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The Vault at PfaffsAn Archive of Art and Literature by the Bohemians of Antebellum New York
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Text for Page 237 [05-12-1862]

              206
	   A supper: and bivouack
One of these addressing me, proved to be Fox
the ex-engraver, of Boston, once, I think, a
partner of Hayes, at least well known to him,
Damoreau and Alf Waud.  He apologized for
not inviting us on board, saying that the steamer
was very crowded.      Parting we strolled back
till near to the White House and in a little
declivity found a neat doury with a young
negress named Lavinia, who sold us some
milk.     Inquiring further, it appeared that if
we could wait for half an hour or more, she
could conduct us to her hut and provide us with
a good supper.      So applying to a rather stiff-
necked Major Williams of the U. S. regulars
� 6th cavalry � we obtained permission to put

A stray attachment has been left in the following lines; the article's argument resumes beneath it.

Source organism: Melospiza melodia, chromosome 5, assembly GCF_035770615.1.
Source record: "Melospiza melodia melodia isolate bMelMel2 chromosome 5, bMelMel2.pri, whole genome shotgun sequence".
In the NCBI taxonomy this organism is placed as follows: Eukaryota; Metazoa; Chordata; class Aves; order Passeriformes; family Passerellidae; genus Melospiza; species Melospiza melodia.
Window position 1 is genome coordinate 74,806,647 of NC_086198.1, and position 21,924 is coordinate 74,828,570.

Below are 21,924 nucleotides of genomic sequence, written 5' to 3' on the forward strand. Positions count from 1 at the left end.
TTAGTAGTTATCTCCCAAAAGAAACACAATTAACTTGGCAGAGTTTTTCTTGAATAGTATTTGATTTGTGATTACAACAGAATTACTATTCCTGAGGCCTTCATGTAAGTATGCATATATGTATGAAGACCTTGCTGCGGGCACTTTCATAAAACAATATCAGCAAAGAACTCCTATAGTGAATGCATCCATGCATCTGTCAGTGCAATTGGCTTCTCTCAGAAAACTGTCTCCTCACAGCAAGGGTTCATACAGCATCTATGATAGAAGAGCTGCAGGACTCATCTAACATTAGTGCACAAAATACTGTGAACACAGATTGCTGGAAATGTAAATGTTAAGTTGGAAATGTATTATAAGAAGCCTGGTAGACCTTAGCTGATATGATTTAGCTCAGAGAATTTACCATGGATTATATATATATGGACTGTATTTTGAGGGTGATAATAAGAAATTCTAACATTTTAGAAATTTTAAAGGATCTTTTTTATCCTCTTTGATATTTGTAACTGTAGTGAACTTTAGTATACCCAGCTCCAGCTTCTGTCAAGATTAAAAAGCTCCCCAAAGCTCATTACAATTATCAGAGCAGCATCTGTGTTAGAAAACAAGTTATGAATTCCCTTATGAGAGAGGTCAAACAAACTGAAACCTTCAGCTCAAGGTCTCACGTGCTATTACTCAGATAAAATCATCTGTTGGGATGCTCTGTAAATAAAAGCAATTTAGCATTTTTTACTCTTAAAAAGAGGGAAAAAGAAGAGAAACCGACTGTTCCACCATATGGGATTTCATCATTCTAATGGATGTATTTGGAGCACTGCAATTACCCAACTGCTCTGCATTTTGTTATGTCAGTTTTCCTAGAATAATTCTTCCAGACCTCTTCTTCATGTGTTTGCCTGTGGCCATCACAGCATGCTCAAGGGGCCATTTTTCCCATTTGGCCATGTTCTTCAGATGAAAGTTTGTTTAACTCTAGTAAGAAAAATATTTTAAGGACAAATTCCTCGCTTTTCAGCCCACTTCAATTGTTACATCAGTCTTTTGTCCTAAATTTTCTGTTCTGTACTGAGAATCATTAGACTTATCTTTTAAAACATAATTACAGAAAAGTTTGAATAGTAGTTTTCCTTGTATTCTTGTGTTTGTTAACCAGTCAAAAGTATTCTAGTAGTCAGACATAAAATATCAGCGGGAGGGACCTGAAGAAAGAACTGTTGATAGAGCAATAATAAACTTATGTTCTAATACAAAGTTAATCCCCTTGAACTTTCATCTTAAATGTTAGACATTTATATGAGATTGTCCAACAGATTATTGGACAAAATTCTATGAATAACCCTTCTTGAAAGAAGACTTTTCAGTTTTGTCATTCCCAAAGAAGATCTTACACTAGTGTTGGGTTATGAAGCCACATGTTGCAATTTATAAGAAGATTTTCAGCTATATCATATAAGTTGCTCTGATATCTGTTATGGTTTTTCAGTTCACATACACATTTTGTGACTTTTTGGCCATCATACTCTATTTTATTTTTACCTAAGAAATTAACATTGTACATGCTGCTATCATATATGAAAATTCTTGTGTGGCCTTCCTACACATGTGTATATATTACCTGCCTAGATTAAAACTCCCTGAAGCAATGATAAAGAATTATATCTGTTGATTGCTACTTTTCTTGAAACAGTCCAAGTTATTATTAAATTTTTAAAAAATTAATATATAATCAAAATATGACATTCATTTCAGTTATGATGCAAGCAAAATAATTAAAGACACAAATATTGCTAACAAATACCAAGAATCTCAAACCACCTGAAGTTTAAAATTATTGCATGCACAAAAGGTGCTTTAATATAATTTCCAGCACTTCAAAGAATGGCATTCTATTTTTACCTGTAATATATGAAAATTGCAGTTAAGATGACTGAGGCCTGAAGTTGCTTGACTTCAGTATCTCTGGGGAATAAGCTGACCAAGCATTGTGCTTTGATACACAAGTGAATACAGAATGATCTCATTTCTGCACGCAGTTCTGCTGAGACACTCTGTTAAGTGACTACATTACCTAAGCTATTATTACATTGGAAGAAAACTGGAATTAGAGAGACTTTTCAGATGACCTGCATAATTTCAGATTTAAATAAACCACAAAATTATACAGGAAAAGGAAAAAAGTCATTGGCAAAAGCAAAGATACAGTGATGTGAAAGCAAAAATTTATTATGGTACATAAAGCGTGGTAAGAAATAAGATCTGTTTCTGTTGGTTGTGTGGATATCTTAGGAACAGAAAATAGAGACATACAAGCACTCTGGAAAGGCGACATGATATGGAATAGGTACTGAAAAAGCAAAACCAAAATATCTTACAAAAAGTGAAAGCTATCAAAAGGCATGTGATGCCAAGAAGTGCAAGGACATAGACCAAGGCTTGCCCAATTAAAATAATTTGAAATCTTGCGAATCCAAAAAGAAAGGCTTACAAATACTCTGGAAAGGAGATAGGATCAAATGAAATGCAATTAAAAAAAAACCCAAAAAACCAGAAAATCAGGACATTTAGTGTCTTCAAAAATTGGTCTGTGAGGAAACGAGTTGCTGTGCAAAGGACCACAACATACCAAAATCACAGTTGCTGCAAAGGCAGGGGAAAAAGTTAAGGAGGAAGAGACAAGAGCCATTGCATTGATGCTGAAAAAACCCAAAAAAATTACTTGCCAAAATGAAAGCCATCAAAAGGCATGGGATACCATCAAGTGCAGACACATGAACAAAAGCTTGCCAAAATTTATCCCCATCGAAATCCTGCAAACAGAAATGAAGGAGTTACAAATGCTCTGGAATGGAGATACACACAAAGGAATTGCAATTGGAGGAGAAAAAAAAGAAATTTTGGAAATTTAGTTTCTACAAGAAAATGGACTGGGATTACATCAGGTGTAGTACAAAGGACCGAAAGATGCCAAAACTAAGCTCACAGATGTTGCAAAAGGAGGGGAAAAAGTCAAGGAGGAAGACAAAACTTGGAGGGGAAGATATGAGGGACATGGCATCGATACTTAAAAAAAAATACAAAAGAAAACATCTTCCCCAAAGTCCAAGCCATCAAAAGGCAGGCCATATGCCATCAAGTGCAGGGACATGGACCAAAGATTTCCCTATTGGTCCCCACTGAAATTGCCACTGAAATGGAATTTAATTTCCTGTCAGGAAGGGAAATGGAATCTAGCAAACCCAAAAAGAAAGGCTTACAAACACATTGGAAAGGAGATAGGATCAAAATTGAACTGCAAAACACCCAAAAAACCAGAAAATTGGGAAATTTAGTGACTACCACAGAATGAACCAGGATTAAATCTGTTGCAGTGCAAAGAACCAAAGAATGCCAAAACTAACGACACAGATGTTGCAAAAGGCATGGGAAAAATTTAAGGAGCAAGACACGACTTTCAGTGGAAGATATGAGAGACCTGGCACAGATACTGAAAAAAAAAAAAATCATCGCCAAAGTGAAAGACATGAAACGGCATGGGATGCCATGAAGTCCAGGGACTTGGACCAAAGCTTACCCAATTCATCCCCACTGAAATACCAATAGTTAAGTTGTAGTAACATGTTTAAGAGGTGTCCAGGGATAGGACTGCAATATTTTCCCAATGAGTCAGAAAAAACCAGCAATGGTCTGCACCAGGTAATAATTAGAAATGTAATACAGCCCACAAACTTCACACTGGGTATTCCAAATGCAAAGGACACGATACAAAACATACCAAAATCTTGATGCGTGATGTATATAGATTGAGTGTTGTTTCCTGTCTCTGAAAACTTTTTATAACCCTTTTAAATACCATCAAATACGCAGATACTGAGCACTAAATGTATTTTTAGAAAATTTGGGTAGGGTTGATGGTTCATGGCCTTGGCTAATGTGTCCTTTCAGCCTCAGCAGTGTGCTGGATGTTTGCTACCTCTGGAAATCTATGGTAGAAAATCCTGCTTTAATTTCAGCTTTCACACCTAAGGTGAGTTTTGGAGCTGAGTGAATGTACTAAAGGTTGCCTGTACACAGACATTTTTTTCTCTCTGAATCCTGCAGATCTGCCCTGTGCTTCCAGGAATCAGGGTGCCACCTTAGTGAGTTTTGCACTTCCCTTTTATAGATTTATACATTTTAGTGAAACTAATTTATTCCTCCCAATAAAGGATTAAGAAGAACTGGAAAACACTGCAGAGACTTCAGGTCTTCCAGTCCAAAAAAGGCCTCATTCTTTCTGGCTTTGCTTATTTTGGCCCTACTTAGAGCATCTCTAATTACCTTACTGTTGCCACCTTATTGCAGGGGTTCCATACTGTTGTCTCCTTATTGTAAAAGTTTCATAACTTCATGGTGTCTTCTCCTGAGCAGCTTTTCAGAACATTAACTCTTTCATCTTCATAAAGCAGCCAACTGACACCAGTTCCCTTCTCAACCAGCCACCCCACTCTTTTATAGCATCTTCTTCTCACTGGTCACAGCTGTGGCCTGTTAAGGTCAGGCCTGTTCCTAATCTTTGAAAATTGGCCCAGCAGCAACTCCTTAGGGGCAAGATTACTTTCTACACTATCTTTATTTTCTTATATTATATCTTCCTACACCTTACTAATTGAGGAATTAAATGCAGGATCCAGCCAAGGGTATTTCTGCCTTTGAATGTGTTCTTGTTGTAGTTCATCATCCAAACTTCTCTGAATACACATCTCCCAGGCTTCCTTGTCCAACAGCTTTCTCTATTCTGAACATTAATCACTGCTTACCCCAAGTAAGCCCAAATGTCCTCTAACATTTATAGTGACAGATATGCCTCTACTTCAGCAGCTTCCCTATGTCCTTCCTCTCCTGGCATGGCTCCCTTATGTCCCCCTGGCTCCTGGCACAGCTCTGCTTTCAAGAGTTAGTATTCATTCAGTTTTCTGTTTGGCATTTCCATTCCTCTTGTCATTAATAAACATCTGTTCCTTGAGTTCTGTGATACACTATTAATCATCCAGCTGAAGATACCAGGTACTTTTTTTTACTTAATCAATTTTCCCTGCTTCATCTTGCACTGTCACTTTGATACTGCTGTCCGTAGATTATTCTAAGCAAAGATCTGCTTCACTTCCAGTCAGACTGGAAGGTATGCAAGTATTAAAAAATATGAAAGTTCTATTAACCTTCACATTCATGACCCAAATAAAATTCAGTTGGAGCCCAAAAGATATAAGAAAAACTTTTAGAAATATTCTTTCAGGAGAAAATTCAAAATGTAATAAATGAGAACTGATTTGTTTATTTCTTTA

up our horses in one of the huge stables, empty
but for the animals of some of the officers.   The
dairymaid finishing her work, piloted us to her
hut, where in a most picturesque interior, after
considerable delay, we procured an excellent meal,
comprising shad, eggs, ham, coffee, pickles
and corn bread, for which I paid her a dollar
each.     A dark walk afterwards to the field
on which were the 6th cavalry � not encamped,
for they had nothing but their blankets.     Here
we found Whittemore and Painter.      A visit
to Gen Stoneman, whom we found preparing to
pass the night on a chair, authorized our stay,               
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